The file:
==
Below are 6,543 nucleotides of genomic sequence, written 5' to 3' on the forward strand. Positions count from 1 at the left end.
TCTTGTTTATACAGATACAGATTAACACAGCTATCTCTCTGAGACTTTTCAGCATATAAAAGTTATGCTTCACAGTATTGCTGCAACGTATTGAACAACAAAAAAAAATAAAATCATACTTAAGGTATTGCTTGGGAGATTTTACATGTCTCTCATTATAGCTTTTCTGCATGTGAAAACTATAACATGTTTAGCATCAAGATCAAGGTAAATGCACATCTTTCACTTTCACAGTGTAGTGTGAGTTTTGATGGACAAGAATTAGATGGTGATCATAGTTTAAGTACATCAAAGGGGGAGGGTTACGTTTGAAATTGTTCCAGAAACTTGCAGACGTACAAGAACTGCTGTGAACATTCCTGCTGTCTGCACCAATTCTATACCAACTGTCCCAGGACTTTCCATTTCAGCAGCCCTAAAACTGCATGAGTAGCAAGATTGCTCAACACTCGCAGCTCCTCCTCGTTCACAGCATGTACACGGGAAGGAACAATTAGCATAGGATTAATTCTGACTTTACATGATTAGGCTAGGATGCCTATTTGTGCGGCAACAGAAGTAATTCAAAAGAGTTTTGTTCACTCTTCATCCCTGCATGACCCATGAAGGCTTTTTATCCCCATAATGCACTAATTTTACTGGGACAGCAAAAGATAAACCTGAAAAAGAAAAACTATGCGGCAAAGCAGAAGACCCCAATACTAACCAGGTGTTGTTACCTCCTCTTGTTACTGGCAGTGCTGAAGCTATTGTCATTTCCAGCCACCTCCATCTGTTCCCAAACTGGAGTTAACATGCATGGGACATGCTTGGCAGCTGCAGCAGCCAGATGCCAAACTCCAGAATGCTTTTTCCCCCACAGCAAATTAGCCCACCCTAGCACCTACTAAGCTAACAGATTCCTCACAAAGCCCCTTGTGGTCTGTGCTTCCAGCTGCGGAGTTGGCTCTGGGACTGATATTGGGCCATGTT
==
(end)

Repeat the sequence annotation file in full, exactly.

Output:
Below are 6,543 nucleotides of genomic sequence, written 5' to 3' on the forward strand. Positions count from 1 at the left end.
TCTTGTTTATACAGATACAGATTAACACAGCTATCTCTCTGAGACTTTTCAGCATATAAAAGTTATGCTTCACAGTATTGCTGCAACGTATTGAACAACAAAAAAAAATAAAATCATACTTAAGGTATTGCTTGGGAGATTTTACATGTCTCTCATTATAGCTTTTCTGCATGTGAAAACTATAACATGTTTAGCATCAAGATCAAGGTAAATGCACATCTTTCACTTTCACAGTGTAGTGTGAGTTTTGATGGACAAGAATTAGATGGTGATCATAGTTTAAGTACATCAAAGGGGGAGGGTTACGTTTGAAATTGTTCCAGAAACTTGCAGACGTACAAGAACTGCTGTGAACATTCCTGCTGTCTGCACCAATTCTATACCAACTGTCCCAGGACTTTCCATTTCAGCAGCCCTAAAACTGCATGAGTAGCAAGATTGCTCAACACTCGCAGCTCCTCCTCGTTCACAGCATGTACACGGGAAGGAACAATTAGCATAGGATTAATTCTGACTTTACATGATTAGGCTAGGATGCCTATTTGTGCGGCAACAGAAGTAATTCAAAAGAGTTTTGTTCACTCTTCATCCCTGCATGACCCATGAAGGCTTTTTATCCCCATAATGCACTAATTTTACTGGGACAGCAAAAGATAAACCTGAAAAAGAAAAACTATGCGGCAAAGCAGAAGACCCCAATACTAACCAGGTGTTGTTACCTCCTCTTGTTACTGGCAGTGCTGAAGCTATTGTCATTTCCAGCCACCTCCATCTGTTCCCAAACTGGAGTTAACATGCATGGGACATGCTTGGCAGCTGCAGCAGCCAGATGCCAAACTCCAGAATGCTTTTTCCCCCACAGCAAATTAGCCCACCCTAGCACCTACTAAGCTAACAGATTCCTCACAAAGCCCCTTGTGGTCTGTGCTTCCAGCTGCGGAGTTGGCTCTGGGACTGATATTGGGCCATGTT